Gade: We're up for the full race. It's not the kind of job that you can hand over to the next person, unfortunately. You have to be constantly aware of how your car is developing through a race, how the track is changing, how the weather conditions alter. It's not something where you can hand over after a given amount of time to another shift.

What I struggle to understand most of the time is the fuss that's around me because I'm just another one of the team. I'm not more special than anybody else. I just happen to be female.
Leena Gade

espnW: What's it like to be a female engineer in a sport that's been so dominated by men?

Gade: I only realized, I guess, after the first win in 2011 how much of a big deal it was to the outside world. And I guess that's because the stereotypes that exist in motorsport mean that most people would wonder why you would want to do this anyway, which I can partially understand. What I struggle to understand most of the time is the fuss that's around me because I'm just another one of the team. I'm not more special than anybody else. I just happen to be female.

At the same time, I can also understand that with the sport itself being male-dominated, it's difficult for any woman to break into it, whether it's in engineering, being a mechanic, being a driver, even being on the operational side of it, being team managers, technical directors, anything really. If you can come into a sport like this, into an atmosphere like this, people stick together a little bit and you have to come in and merge into their circle and that sometimes can be a bit tough, but nothing I find daunting.

espnW: Do you consider yourself a role model in any way?

Gade: The answer is no. I can sort of see it. I hope it's because the engineering is what sticks out as something to be a role model for. Not being a female role model because for me, that's the wrong reason to be seen as being successful. For me it's about doing the job properly.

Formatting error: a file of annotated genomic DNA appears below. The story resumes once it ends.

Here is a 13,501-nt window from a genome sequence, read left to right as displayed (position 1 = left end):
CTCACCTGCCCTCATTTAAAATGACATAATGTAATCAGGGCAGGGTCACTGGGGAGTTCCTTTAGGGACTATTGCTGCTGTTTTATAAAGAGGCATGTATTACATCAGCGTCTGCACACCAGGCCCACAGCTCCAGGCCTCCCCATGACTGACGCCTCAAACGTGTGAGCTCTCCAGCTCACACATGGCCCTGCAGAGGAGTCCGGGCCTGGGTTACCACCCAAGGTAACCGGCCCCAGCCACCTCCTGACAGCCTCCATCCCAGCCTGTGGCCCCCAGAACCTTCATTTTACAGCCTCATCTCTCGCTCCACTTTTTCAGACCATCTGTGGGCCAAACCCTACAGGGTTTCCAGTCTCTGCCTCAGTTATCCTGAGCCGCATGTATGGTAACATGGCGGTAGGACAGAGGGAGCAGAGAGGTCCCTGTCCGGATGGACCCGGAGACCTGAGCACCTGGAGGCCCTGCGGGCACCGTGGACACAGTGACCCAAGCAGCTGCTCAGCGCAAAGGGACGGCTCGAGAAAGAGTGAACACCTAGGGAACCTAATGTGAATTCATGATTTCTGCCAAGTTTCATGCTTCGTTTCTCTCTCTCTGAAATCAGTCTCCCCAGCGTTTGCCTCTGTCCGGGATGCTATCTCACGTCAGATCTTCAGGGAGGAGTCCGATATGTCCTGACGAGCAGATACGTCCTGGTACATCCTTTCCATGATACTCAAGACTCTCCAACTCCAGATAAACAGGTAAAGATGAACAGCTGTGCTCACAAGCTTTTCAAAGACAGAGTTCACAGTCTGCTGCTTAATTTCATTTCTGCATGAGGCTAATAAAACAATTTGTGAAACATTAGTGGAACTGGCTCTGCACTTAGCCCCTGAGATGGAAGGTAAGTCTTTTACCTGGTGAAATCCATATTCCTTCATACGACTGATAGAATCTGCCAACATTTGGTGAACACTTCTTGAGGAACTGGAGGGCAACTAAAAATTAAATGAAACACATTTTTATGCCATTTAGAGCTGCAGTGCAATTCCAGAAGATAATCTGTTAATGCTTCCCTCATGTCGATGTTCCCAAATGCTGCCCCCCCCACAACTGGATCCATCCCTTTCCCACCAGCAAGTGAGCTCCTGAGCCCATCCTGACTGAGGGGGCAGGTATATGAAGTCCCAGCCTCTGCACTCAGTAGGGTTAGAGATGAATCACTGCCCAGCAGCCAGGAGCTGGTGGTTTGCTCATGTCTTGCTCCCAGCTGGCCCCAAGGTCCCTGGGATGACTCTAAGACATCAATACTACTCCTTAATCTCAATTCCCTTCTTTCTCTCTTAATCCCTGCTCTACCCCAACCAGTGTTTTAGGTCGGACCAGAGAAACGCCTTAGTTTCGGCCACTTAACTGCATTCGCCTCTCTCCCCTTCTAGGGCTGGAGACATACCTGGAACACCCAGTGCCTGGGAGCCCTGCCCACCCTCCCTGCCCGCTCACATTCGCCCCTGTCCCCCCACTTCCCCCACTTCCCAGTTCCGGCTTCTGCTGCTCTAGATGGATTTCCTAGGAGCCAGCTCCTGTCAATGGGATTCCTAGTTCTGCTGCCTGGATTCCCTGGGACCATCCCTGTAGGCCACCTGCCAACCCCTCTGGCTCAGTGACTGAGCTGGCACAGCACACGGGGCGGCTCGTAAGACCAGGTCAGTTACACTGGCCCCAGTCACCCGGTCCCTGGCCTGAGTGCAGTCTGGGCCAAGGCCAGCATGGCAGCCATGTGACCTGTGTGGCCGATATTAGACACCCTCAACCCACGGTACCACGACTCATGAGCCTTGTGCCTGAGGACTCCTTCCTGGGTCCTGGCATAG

espnW: The drivers get all the glory. Did you ever want to be a driver?

Gade: I never had any desire to drive. I tried a bit of go-karting once or twice. I never really felt it was something I was going to be good at no matter how hard I tried. And I much prefer the engineering, to be honest. That's where my strengths lay, so that's what I stuck to.

espnW: If you weren't an engineer, what would you be doing?

Gade: Probably running a chocolate shop. I always wanted a chocolate shop when I was younger. I worked in one on my Saturdays and during my school holidays to pay for my driving license. Yes, I would do that.

espnW: Do you feel accepted in the paddocks?

Gade: Yes, I guess so. But I'm not sure what other people think. I guess I don't know if it annoys guys that there is a girl beating them, and secretly I think that's quite funny because they wrote the rules. On the other side, I use that as a positive thing.

espnW: Is getting to Formula One still the ultimate goal?

Gade: I have to stay that when I was younger, I wanted to go to Formula One. I didn't have the experience right at the beginning when I wanted to begin my motorsport career to just walk into that job. So I sort of fell into sports cars a little bit. On the other side, the way the WEC is expanding at the moment, how it's blossoming, the challenge itself is massive. ... Plus, the technology that we are developing as a company, which is pulling us along but is also forcing the other competitors and vice versa, that in itself is a reason not to go to Formula One.